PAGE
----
Blog: Wind of change
Dave Leggett | 30 April 2007
Remember that hit by German rock band The Scorpions, called 'Wind of Change'? It caught the mood when the Cold War ended, the 'Iron Curtain' lifted and Europe changed irrevocably in the early 1990s. I heard it again recently and it took me back. Nice tune. Boris Yeltsin's funeral in Moscow last week acted as another reminder of just how far things have changed over the past seventeen years or so.
It took a while, but eventually automotive companies realised that the dangers of not being in places like Russia and China outweighed the risks that go with being there. Indeed, emerging markets have become something of a lifeline. GM may be struggling at home, but look how well it's doing in Asia. If you're not getting your act together in emerging markets, the shareholders want to know why.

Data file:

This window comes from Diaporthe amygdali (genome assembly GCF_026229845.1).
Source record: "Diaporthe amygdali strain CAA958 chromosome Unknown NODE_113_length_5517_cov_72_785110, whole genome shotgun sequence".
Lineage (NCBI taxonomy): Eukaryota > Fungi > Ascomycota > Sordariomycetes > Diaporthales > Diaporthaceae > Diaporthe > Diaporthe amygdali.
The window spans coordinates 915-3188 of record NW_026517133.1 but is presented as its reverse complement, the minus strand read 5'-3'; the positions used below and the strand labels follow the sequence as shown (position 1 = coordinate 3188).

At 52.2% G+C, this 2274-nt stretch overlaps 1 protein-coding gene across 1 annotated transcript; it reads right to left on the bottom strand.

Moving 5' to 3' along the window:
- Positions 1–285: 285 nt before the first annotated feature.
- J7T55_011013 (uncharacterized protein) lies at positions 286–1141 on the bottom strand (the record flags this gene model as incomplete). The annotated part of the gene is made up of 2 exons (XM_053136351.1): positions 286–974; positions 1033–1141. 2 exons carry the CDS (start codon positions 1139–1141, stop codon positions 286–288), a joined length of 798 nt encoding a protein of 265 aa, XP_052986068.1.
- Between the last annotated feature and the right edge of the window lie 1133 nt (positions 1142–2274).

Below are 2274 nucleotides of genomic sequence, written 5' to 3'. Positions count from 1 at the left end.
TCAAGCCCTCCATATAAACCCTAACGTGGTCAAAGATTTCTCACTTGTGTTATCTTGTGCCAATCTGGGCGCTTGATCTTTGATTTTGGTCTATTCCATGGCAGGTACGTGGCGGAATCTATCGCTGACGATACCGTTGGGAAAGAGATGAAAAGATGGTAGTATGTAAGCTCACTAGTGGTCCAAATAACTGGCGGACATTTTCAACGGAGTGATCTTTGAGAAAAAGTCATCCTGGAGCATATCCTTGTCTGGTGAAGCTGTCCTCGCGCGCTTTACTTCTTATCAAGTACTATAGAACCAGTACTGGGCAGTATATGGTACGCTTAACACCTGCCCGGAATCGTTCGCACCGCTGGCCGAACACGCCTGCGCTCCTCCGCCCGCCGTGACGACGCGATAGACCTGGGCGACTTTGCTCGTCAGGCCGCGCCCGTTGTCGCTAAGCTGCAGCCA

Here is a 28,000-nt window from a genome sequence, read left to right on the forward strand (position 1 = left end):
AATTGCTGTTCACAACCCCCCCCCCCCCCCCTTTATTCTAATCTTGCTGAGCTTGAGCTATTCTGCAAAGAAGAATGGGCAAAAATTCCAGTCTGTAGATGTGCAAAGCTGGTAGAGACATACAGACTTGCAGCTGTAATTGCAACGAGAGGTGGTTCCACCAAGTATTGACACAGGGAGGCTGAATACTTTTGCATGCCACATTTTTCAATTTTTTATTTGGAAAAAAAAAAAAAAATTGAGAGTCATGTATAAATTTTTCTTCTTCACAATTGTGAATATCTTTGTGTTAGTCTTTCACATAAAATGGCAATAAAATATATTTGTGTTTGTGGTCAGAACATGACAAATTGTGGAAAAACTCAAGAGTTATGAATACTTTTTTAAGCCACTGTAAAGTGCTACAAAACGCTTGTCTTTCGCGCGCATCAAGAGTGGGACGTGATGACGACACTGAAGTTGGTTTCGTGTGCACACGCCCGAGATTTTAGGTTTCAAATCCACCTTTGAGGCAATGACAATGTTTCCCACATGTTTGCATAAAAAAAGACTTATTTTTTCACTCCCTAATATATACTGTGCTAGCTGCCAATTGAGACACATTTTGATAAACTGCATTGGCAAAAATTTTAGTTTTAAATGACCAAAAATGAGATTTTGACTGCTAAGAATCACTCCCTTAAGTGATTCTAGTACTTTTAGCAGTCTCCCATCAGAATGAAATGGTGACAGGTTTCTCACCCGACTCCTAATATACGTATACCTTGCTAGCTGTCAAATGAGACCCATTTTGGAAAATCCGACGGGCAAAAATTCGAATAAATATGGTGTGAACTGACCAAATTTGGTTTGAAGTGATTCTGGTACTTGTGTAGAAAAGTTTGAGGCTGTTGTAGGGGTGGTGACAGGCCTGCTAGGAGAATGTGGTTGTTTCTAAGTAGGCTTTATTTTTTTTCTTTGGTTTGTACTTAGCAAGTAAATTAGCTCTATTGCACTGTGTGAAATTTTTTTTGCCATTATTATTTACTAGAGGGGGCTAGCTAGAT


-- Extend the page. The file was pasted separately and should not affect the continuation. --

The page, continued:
But is the world becoming a better place as a result of this transfer of wealth from developed world to developing? If pushed for a yes or no, I'd go with yes. But that doesn't mean it's all good. There's global CO2 for one thing. (Did Bilderberg ever consider 'pulling the ladder up' I wonder?) And are Russia and China developing in a good way politically? Do people care about that?
All I'll say is that it is something to think about. Maybe Western concepts of liberal democracy aren't universally applicable, but there's a political dimension to these countries' development that is relevant to their long-term economic and political stability and the well-being of their people. And that's something in the interests of the firms leading the FDI wave too. Heck no, it's in all of our interests.
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